The Dell Studio XPS 8100 has two front-mounted USB ports behind a sliding door.
Adding more powerful components does drive the price up quickly. When we opted to customise a Dell Studio XPS 8100 system build on Dell’s Web site with a Core i7-860 processor over the standard Core i5, 8GB of RAM instead of 4GB and a 23in monitor, the price jumped from its $1399 base to $1969.
Two more USB ports and headphone/microphone jacks can be found on the Dell Studio XPS 8100's top panel.
Dell Studio XPS 8100: Performance benchmarks
As a mid-range system, the Dell Studio XPS 8100 does not have the raw number-crunching power of an Intel Core i7-based desktop PC. Its Core i5 processor is more powerful for most tasks than slightly older Intel Core 2 Duo high-end CPUs, though. We compared it to some consumer and businesses desktops to gauge its performance. Our Studio XPS 8100 came with Windows 7 Home Premium 64-bit preinstalled, so it could make full use of its 4GB of DDR3 RAM — a 32-bit operating system would not be able to utilise all of the system’s memory.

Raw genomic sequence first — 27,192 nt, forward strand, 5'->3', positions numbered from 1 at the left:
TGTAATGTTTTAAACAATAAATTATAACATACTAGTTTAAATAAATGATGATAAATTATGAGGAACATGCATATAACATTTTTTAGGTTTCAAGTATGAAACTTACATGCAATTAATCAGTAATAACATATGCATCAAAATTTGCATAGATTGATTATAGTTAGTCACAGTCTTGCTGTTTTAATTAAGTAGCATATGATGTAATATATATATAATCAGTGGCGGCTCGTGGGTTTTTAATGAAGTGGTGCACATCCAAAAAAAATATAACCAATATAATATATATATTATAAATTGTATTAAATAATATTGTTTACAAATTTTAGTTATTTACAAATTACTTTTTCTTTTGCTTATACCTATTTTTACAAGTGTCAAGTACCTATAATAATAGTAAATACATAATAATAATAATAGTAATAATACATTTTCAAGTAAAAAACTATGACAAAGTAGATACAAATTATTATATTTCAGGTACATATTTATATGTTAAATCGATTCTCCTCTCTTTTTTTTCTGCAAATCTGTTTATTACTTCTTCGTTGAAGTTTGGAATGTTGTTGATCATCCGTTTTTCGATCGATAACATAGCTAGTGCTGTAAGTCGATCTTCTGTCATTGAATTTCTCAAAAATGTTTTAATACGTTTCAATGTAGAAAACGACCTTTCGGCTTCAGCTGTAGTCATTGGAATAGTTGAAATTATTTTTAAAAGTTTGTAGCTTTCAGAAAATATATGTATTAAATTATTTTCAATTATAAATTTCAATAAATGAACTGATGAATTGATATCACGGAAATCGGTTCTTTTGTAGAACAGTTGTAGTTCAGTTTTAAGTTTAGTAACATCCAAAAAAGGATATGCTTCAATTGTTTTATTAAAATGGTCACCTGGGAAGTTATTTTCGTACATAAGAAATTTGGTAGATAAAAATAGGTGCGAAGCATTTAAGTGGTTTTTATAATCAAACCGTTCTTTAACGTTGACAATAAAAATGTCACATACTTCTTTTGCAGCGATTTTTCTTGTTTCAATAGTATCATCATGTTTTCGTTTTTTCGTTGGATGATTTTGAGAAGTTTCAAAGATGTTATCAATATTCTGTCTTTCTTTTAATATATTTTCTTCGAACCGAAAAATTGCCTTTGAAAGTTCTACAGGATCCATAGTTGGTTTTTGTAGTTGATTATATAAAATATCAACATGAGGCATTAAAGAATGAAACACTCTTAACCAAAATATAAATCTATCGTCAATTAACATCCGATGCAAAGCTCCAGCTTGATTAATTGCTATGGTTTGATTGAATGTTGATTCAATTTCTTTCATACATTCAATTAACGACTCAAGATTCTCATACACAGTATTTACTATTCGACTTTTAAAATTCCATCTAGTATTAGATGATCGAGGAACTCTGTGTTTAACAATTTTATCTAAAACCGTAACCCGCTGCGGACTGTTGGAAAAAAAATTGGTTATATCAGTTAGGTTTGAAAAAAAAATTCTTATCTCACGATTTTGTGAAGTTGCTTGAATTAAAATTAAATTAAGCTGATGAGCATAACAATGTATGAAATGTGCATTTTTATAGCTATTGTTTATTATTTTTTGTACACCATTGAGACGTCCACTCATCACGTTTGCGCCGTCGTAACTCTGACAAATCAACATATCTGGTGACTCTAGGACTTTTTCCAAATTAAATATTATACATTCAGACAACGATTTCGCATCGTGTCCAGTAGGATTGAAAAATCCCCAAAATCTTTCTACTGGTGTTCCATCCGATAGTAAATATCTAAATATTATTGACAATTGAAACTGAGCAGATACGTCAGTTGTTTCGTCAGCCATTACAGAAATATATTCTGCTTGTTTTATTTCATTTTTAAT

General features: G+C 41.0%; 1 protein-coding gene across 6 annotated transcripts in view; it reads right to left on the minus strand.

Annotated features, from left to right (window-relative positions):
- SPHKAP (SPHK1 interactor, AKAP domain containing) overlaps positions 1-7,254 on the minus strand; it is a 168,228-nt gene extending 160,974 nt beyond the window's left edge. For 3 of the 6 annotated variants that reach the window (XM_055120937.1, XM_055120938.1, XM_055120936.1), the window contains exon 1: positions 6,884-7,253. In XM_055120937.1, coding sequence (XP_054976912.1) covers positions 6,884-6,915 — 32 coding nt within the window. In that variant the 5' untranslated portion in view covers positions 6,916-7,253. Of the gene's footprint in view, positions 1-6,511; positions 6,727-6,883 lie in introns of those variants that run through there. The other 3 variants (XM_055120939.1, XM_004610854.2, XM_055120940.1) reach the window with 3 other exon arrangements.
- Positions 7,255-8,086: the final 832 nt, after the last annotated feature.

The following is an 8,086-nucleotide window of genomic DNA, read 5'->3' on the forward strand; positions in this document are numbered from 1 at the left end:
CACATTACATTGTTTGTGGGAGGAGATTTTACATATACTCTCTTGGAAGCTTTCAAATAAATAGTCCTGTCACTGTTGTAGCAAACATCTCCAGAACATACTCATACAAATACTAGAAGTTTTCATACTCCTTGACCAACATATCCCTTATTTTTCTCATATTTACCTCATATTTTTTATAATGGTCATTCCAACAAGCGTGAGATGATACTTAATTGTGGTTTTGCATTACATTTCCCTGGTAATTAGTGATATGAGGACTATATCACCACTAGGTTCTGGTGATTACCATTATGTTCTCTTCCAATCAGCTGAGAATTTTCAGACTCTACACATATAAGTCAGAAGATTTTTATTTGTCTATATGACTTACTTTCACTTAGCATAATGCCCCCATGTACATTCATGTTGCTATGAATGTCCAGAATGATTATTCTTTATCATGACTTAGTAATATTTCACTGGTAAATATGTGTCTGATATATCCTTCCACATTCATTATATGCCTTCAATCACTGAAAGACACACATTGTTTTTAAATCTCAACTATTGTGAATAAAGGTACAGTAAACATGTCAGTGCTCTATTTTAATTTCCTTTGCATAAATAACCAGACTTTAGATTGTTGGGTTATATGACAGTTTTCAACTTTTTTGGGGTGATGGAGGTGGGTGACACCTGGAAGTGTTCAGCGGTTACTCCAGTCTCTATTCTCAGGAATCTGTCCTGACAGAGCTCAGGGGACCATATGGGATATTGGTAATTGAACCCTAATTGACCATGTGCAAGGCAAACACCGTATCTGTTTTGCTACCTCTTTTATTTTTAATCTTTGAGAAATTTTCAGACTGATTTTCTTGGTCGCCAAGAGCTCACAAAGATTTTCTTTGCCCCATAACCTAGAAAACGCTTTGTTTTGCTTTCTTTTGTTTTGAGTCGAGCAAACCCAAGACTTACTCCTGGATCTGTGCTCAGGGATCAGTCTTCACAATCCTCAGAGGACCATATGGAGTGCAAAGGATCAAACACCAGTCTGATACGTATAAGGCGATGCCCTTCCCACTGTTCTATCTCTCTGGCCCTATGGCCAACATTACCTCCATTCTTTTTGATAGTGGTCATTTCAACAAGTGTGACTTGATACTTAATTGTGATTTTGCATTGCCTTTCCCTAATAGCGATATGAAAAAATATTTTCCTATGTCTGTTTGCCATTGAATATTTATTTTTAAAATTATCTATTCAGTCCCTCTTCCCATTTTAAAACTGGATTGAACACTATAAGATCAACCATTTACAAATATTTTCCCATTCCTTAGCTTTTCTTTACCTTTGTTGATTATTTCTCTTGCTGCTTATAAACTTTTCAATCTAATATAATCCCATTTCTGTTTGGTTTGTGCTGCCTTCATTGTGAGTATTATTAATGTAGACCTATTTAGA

|Price||WorldBench 6||iTunes Encoding
|Dell Studio XPS 8100/td>||$1399||n/a||53s||46s|
|Dell Precision T1500||$2922||n/a||45s||26s|
|HP Pavilion Elite HPE-190a||$2799||141||49s||34s|
|Dell Studio XPS 8000||$1999||124||52s||36s|
|Acer Aspire M7720||$3699||104||1m 1s||24s|
|Acer Aspire Predator G7770||$4900.11||103||60s||35s|
|Altech NRG Storm||$4999||103||38s||22s|
The Dell Studio XPS 8100’s performance is similar to the XPS 8000 we reviewed in November last year. It recorded a very similar iTunes result to the XPS 8000 when encoding 53min of WAV files to 192kbps MP3. But it recorded a slower time in the Blender 3D test. The Blender test can be scaled depending on how many CPU cores you have, so the extra physical cores in the XPS 8000 system are responsible for the 10sec difference in performance. As for 3D performance, with a GeForce GTS 240 or GTX 260 graphics card the Studio XPS 8100 should have plenty of grunt to play most recent PC games at a moderate resolution and detail level.